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Protecting Unsophisticated Applicants in School Choice through Information Disclosure

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  • Christian, Basteck
  • Marco, Mantovani

Abstract

Unsophisticated applicants can be at a disadvantage under manipulable and hence strategically demanding school choice mechanisms. Disclosing information on applications in previous admission periods makes it easier to asses the chances of being admitted at a particular school, and hence may level the playing field between applicants who differ in their cognitive ability. We test this conjecture experimentally for the widely used Boston mechanism. Results show that, absent this information, there exist a substantial gap between subjects of higher and lower cognitive ability, resulting in significant differences in payoffs, and ability segregation across schools. The treatment is effective in improving applicants’ strategic performance. However, because both lower and higher ability subjects improve when they have information about past demands, the gap between the two groups shrinks only marginally, and the instrument fails at levelling the playing field.

Suggested Citation

  • Christian, Basteck & Marco, Mantovani, 2016. "Protecting Unsophisticated Applicants in School Choice through Information Disclosure," Working Papers 342, University of Milano-Bicocca, Department of Economics, revised 16 Jun 2016.
  • Handle: RePEc:mib:wpaper:342
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    References listed on IDEAS

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    Cited by:

    1. Basteck, Christian & Mantovani, Marco, 2018. "Cognitive ability and games of school choice," Games and Economic Behavior, Elsevier, vol. 109(C), pages 156-183.
    2. Hanaki, Nobuyuki & Hayashi, Takashi & Lombardi, Michele & Ogawa, Kazuhito, 2021. "Partial equilibrium mechanism and inter-sectoral coordination: An experiment," Journal of Economic Behavior & Organization, Elsevier, vol. 190(C), pages 366-389.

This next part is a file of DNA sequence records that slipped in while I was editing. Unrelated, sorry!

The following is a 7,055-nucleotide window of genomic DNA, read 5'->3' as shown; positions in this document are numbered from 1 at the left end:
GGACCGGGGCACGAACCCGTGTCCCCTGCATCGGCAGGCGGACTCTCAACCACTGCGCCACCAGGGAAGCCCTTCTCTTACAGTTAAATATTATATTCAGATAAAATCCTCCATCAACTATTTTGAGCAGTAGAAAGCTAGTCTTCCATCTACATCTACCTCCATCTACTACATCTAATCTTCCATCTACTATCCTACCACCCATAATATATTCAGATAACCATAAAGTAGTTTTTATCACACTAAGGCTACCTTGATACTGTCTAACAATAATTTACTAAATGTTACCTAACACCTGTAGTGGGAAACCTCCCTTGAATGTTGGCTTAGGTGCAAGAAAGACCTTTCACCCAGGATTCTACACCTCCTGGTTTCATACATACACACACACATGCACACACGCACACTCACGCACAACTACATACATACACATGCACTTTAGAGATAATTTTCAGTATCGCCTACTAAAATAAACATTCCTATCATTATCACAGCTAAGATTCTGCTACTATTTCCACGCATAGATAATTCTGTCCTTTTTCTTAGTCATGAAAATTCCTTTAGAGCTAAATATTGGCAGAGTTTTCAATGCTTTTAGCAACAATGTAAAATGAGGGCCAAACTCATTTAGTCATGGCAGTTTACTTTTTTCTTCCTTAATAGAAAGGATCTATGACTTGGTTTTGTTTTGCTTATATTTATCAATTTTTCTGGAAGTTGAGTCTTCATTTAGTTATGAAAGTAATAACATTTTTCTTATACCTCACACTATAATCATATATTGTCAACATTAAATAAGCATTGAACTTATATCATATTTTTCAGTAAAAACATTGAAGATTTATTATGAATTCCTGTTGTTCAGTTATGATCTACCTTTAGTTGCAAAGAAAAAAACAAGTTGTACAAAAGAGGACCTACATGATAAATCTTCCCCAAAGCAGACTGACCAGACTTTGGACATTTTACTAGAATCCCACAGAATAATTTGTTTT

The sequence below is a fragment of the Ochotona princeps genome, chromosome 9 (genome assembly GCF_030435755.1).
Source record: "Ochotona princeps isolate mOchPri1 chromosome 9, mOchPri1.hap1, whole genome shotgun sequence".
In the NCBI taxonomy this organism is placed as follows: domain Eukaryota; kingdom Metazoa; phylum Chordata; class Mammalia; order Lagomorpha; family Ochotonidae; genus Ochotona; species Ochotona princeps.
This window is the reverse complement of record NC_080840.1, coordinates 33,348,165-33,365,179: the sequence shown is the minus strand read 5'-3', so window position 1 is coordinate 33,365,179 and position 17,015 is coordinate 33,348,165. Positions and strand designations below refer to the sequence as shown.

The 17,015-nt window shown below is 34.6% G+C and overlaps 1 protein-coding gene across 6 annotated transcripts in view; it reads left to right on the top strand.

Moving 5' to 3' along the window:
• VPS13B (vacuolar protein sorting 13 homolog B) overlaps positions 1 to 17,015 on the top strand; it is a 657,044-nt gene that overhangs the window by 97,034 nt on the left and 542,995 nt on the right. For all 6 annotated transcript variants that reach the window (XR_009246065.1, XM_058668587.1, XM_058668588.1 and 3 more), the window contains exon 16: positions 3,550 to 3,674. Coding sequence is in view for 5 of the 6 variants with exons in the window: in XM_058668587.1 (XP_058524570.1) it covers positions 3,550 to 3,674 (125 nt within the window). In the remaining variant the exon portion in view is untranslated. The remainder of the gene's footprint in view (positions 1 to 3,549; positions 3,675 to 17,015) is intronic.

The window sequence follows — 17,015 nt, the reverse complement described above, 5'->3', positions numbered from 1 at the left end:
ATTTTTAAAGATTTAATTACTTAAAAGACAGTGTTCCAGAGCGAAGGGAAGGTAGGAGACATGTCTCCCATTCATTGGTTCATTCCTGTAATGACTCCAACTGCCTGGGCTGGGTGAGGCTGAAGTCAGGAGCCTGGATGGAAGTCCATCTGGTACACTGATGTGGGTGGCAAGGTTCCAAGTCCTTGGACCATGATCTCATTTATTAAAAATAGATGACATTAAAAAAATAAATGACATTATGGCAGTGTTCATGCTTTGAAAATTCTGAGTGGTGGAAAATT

3. Greg Leo & Jian Lou & Martin Van der Linden & Yevgeniy Vorobeychik & Myrna Wooders, 2021. "Matching soulmates," Journal of Public Economic Theory, Association for Public Economic Theory, vol. 23(5), pages 822-857, October.

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    More about this item

    Keywords

    laboratory experiment; school choice; strategy-proofness; cognitive ability; mechanism design;
    All these keywords.

    JEL classification:

    • C78 - Mathematical and Quantitative Methods - - Game Theory and Bargaining Theory - - - Bargaining Theory; Matching Theory
    • C91 - Mathematical and Quantitative Methods - - Design of Experiments - - - Laboratory, Individual Behavior
    • D82 - Microeconomics - - Information, Knowledge, and Uncertainty - - - Asymmetric and Private Information; Mechanism Design
    • I24 - Health, Education, and Welfare - - Education - - - Education and Inequality

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